This is the second CURIOUS CITY in a row that doesn’t castigate our City Council or City Manager and doesn’t whine about how our once-fair city is going to hell in a handbasket.

Columnists often have a favorite topic, one they feel is pressing. I wonder how many consecutive times Jack Neworth has gone without mentioning Trump in his Laughing Matters column? Even at one week off he starts to get the heebie jeebies and feels like he is not doing his part, and usually gives in.

Well Jack, you can take this week off (if you wish). I’ll go after the Mango Mussolini, because it’s been quite a while for me and because recently he crossed a line, again, that was too much for me.

For all the depraved, horrid things he’s said and done, when he disrespected our veterans — again — on the blood-soaked beaches of Normandy, it was too much for this veteran.

If he did and said all these churlish things as a private citizen, as he has all his miserable life, it would still be odious but easier to ignore. But when he does it as our President, our representative to the world, our Commander-in-Chief with the lives of our military men and women in his hands, I am sickened.


That for the sacred, emotional 75th anniversary of D-Day, with American veterans of that bloody campaign, now in their 90s, making the effort to get to France, some even parachuting again onto the Normandy Beach, the very beach they so valiantly and successfully invaded at such great cost on 6/6/1944 — the U.S. “president” overseeing it is the guy who Kremlined his way into the Oval Office, is a total narcissist who doesn’t care about anyone but himself and certainly not about long-gone American heroes who saved the world from fascist enslavement.

We knew all this already, of course. At this point we don’t expect anything different. I know that what he did over there with his disgraceful rhetoric does not measure up to the human cost of his heartless, deadly immigration and climate change policies. But it got to me.

I was drafted into the U.S. Army in 1966 at 19, released in ‘68, and through crazy chance wound up in Germany, not Nam. But many who became my friends did go there, at that most deadly time, and surely some of those did not come back. Perhaps one of them was the one who had to go because Donald Trump didn’t. Maybe my best friend from high school, Dave Baca, best man at my wedding a year after he returned from Nam, alcoholic and shattered inside, took Trump’s place. My father served during WWII, and I doubt there are many even today who didn’t have a family member serve then, or in Korea, Vietnam, Afghanistan or Iraq.


Should have been all about that history-changing event to which so many Americans gave their very lives, in a horrifying hail of bullets and bombs. For every other world leader there, it was. By all accounts the actual staged ceremony was moving and Trump’s speech respectful. But for Trump, it is always only about him.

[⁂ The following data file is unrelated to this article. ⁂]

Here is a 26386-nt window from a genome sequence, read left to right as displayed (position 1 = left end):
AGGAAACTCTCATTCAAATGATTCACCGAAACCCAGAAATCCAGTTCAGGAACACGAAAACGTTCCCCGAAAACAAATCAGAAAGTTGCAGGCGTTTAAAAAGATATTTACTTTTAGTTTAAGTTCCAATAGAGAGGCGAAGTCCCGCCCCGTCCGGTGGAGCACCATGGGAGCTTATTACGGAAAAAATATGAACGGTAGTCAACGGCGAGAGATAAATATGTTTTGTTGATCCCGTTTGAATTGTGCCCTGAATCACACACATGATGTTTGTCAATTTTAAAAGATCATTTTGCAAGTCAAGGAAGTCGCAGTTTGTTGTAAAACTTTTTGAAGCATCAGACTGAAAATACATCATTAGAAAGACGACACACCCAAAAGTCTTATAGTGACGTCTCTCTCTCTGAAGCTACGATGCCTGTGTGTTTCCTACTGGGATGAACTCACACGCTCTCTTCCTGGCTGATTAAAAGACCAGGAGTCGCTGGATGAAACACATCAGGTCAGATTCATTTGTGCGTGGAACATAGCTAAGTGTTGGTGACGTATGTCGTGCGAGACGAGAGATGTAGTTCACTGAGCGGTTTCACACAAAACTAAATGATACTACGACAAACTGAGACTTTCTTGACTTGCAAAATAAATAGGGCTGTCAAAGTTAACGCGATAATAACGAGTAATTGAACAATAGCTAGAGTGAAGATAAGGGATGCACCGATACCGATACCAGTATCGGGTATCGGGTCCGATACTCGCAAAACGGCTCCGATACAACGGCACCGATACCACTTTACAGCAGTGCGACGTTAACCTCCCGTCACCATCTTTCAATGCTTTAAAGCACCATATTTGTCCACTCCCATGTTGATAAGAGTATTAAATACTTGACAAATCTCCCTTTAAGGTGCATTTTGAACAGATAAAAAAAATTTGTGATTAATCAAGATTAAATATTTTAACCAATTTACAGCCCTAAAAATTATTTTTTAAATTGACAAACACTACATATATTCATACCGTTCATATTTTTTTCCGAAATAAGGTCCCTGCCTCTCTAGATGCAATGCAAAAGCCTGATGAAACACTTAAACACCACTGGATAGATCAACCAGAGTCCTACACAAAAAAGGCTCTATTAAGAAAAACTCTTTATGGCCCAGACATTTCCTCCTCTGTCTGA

He gave an interview to Laura Ingraham of Faux News, with the endless rows of graves as a backdrop, in which he viciously attacked his political opposition back home. “Nancy Pelosi is a nasty, vindictive, horrible person.” Asked what he took away from this trip, he spoke mostly of his visit with the Queen in England, just prior. Ingraham tried to pin him down: “Imagining the invasion, 150,000 Allied troops, climbing these cliffs, landing on these shores — what’s going through your mind?”– and he spoke at length about the great weather. She asked him about NATO and he went on and on about how little everyone but the U.S. is paying, and nothing else about this most vital of American military alliances with the European nations post-WWII, to protect against the threat from Trump’s beloved Russia.


With Trump’s “Celebrity Apprentice” TV show winner Piers Morgan, he had the nerve to claim that he would have served in the military, given the chance. “I would not have minded that at all, I would have been honored, but I think I make up for that right now.” (He had previously joked to Howard Stern that “avoiding VD, that was my Vietnam.”) Of Vietnam, “Well I was never a fan of that war, I’ll be honest with you. I thought it was a terrible war, I thought it was very far away, nobody ever… you know, at that time, nobody had ever heard of the country.” Everyone had heard of it by the mid-’60s and could probably find it on a map, and very, very few draftees or “forced” enlistees wanted to go.

Anyone who does not denounce Trump for his “unpresidented” betrayal shares the shame. I’m not at all a violent person, had my last fistfight in 5th grade, but it’s entirely possible that if I met him face to face, just because of his disrespect for veterans, I would not be able to restrain myself from punching him in the mouth. Fed up with the deafening silence.

Charles Andrews has lived in Santa Monica for 33 years and wouldn’t live anywhere else in the world. Really. Send love and/or rebuke to him at  therealmrmusic@gmail.com

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